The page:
By Lisa Anderson
NEW YORK (AlertNet) – Water-related disasters look set to become more frequent and more costly, meaning countries must put a greater emphasis on risk-reduction planning, said experts at a recent United Nations gathering.
This is particularly vital for poorer countries, where a failure to plan for floods and droughts leads to huge loss of life that could be avoided, the experts said.
“Preparing for the worst can save lives. That is why we need early warning systems, disaster education and resilient structures,” U.N. Secretary-General Ban Ki-moon said at the international body’s first high-level event on water and disasters.
The day-long session, earlier this month, aimed to raise awareness, share best practice and start to identify water-related issues and problems where greater international cooperation is required, Vuk Jeremic, president of the U.N. General Assembly and former foreign minister of Serbia, told the gathering of diplomats, experts and representatives of non-governmental organisations.
“The problems we face are truly global in nature but the poorest countries are the hardest hit,” he said.
Underlining this point, a report by the U.N. Office for Disaster Risk Reduction this month found that Hurricane Sandy in the United States took 110 lives last year, far fewer than the nearly 2,000 people left dead or missing in the Philippines by Tropical Storm Bopha, which was weaker than Sandy.
Ban said risk reduction work must go hand-in-hand with efforts to fight global warming.
“While we work for prevention and mitigation, we must also address the fundamental threat of climate change,” Ban said. “I continue to call on world leaders to keep their promise to reach a global, legally binding climate change agreement by 2015.”
This year is the International Year of Water Cooperation, providing an opportunity to forge international partnerships to reduce the risk and impact of water-related disasters, Ban told the gathering.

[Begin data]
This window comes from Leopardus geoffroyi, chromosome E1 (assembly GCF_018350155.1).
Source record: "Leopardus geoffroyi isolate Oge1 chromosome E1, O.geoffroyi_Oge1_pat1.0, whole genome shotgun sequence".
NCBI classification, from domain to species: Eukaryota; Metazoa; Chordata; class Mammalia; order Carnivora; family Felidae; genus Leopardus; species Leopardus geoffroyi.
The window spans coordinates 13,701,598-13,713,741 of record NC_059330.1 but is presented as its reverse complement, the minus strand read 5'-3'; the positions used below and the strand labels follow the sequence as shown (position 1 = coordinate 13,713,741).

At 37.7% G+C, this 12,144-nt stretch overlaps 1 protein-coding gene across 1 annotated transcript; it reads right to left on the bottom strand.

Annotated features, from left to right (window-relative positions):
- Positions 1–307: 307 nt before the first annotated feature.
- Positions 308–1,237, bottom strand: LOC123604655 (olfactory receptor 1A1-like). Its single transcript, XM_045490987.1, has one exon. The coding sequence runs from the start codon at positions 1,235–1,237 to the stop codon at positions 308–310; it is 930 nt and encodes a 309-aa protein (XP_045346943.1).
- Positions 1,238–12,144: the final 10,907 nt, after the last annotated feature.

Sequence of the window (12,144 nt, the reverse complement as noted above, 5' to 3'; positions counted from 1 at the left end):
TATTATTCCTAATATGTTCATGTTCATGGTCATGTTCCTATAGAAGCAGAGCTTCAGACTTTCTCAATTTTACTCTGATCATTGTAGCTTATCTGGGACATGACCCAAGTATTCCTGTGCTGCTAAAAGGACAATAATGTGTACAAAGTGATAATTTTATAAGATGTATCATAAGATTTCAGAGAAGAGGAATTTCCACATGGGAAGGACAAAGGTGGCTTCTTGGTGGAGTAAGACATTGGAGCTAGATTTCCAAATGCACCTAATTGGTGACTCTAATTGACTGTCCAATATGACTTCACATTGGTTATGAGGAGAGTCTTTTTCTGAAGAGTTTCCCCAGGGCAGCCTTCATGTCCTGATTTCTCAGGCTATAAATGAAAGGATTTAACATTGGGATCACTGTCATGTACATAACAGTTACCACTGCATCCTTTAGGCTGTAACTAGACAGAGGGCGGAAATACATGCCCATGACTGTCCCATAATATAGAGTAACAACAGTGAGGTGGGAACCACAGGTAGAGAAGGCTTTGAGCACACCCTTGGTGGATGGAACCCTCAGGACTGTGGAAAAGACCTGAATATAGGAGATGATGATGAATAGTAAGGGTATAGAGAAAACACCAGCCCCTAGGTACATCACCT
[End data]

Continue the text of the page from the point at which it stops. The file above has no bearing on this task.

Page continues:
International collaboration is vital because water-related crises affect all parts of the world, delegates said.
“No region is exempt from water disasters. Droughts and floods alternate in countries in Asia, Europe, Africa, the Middle East, the Americas, Oceania and small island countries,” said Crown Prince Naruhito of Japan, honorary president of the UN Secretary-General’s Advisory Board on Water and Sanitation (UNSGAB).
Japan recently observed the second anniversary of the Great East Japan Earthquake and tsunami of March 11, 2011, which devastated the country and left 18,574 people dead or missing.
“We are experiencing more water-related disasters than ever,” he said, showing delegates a map of 60 water-related disasters in Japan from 2011 and 2012 that either killed more than 50 people or affected more than 100,000 each.
THREAT TO DEVELOPMENT
Risk-reduction planning is essential to climate change adaptation strategies and working with all countries to formulate and adopt these strategies is a goal set for 2015. Including water-related disasters in the post-2015 Millennium Development Goals agenda is another goal, said Prince of Orange Willem-Alexander of the Netherlands, who chairs UNSGAB.
“One water-related disaster can sweep away, in a matter of moments, years of development,” he told the session.